Postgraduate Course: Landscape and Wellbeing : Research Strategies & Methods (ARCH11261)
|School||Edinburgh College of Art
||College||College of Arts, Humanities and Social Sciences
|Credit level (Normal year taken)||SCQF Level 11 (Postgraduate)
||Availability||Available to all students
|Summary||This course offers a range of research methods that are increasingly in demand, combining expertise in understanding the landscape as a planned, designed and managed environment with ways to understand how people engage with and experience that environment, and the health and wellbeing consequences of such engagement.
You will learn about methodological approaches and multi-method techniques, and the application of theories such as Personal Construct Psychology via practical methods such as Personal Projects. The details will be tailored to your individual interests and backgrounds but will include: ethics and requirements for ethical approval for research; behaviour settings and other units of observational research; observing and recording environment-behaviour interactions; co-design; photo-elicitation and go-along methods; and projective methods for developing survey protocols, interviews and questionnaires.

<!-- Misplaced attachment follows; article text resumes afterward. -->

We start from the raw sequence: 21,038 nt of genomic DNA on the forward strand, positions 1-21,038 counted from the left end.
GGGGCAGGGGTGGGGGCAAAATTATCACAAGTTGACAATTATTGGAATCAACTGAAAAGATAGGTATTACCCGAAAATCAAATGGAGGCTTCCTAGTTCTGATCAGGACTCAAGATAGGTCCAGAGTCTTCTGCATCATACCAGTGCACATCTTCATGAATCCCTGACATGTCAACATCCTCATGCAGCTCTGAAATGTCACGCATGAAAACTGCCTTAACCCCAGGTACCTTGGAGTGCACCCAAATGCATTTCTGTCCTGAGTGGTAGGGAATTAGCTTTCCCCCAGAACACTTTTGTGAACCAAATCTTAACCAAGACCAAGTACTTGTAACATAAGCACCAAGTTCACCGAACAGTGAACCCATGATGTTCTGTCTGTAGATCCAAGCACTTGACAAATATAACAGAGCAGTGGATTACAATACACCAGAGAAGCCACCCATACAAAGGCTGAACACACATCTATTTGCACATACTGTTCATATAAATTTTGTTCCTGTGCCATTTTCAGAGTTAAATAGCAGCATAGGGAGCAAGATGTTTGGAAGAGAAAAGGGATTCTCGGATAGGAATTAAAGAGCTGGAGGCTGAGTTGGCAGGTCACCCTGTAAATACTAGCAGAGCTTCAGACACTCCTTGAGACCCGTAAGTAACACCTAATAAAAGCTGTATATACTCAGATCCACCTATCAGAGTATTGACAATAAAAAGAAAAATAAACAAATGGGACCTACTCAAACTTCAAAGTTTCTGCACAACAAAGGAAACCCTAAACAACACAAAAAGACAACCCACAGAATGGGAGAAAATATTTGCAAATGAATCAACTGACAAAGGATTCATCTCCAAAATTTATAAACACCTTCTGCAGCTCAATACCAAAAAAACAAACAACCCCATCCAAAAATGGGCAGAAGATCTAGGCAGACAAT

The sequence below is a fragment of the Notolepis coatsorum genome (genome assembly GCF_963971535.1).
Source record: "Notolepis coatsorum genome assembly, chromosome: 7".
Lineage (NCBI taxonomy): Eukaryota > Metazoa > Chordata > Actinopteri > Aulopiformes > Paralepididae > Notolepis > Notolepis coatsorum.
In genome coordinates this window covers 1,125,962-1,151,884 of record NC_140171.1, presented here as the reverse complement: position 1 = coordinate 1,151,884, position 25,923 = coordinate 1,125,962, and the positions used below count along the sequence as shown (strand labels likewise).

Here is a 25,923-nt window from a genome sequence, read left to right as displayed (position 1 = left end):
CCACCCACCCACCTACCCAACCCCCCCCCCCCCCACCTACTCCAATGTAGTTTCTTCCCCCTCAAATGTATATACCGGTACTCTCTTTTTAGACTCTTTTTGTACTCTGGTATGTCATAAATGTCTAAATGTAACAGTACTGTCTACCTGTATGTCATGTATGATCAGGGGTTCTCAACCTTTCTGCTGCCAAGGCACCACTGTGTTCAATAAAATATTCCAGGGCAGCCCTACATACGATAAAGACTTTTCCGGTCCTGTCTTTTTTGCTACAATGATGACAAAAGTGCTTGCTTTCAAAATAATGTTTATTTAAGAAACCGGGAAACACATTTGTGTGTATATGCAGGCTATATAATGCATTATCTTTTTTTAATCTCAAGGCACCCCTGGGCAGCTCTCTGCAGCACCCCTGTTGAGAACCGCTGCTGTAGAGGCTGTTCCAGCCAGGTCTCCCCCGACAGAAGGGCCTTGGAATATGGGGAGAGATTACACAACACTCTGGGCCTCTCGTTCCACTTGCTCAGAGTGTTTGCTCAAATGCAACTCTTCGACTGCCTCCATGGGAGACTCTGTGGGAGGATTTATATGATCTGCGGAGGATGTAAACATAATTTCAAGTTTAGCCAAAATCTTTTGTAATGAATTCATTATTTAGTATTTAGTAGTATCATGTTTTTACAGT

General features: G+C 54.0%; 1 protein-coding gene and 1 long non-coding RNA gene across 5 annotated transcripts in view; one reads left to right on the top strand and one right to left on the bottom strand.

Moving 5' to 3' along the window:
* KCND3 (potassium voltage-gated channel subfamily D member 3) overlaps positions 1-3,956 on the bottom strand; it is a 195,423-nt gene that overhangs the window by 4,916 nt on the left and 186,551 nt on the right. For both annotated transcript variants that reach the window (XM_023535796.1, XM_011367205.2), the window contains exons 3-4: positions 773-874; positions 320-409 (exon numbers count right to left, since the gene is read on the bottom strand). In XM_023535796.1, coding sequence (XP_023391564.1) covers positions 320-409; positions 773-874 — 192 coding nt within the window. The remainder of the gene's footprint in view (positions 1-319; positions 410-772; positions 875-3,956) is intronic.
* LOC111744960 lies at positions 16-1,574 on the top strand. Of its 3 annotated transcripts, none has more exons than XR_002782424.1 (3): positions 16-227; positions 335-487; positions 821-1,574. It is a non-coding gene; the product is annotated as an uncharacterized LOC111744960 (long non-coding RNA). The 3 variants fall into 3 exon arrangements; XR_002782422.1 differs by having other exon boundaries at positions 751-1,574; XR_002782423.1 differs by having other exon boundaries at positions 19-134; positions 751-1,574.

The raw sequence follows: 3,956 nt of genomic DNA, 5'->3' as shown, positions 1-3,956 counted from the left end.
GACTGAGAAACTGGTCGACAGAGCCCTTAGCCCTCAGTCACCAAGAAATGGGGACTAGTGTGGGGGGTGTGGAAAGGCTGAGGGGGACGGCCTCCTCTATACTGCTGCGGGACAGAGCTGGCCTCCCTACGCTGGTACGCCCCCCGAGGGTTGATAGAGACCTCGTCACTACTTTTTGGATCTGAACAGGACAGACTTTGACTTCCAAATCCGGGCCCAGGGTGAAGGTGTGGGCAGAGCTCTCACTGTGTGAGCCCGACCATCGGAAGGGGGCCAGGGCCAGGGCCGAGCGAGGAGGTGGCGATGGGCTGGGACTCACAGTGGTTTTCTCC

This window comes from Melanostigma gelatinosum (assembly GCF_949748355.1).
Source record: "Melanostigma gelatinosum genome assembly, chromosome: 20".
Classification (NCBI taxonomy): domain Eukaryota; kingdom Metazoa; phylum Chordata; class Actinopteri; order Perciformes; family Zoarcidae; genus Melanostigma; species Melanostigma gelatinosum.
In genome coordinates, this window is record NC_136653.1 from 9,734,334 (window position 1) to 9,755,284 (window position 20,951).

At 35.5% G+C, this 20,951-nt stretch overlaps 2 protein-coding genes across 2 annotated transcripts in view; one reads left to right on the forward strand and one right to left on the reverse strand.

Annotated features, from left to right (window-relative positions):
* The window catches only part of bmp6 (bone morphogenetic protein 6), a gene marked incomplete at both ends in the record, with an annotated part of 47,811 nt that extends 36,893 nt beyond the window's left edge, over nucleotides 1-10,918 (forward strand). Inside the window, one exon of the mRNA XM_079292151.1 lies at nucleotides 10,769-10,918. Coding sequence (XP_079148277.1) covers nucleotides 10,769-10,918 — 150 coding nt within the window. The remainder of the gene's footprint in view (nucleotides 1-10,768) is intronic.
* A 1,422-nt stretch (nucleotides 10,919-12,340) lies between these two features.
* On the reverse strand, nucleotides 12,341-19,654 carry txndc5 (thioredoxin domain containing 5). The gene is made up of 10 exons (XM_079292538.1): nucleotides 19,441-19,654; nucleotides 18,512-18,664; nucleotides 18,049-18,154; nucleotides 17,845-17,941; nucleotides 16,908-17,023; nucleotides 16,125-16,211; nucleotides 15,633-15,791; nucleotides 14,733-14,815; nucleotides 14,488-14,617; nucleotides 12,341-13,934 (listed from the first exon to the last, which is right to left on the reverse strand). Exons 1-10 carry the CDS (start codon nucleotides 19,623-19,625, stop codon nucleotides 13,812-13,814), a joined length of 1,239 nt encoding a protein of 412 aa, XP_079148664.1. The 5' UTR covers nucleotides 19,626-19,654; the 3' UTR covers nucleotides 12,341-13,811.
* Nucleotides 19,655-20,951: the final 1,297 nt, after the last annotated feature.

The collection of different types of data (e.g. objective or independent data mapped using GIS, behaviour observation, use of accelerometers, GPS, mobile EEG headsets, etc., and self-report or subjective data, such as 'softGIS', interview transcripts or responses to set questions) and their strengths and limitations will be discussed.